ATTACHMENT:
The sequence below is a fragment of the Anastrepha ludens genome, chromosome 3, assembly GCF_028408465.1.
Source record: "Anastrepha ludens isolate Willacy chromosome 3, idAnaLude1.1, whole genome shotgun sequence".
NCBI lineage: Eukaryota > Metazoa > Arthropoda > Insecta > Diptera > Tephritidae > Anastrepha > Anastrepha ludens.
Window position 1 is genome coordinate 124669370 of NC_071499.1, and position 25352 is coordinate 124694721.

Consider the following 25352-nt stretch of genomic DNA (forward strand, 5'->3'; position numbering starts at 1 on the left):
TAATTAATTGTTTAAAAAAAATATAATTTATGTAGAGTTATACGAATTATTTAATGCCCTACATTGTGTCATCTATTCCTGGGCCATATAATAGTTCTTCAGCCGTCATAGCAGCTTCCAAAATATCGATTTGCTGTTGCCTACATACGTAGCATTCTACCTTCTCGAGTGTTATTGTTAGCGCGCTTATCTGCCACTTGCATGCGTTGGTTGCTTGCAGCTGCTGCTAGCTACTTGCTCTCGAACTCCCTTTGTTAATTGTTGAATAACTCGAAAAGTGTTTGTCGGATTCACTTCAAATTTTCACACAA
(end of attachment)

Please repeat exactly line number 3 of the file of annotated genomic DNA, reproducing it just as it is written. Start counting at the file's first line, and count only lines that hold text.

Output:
NCBI lineage: Eukaryota > Metazoa > Arthropoda > Insecta > Diptera > Tephritidae > Anastrepha > Anastrepha ludens.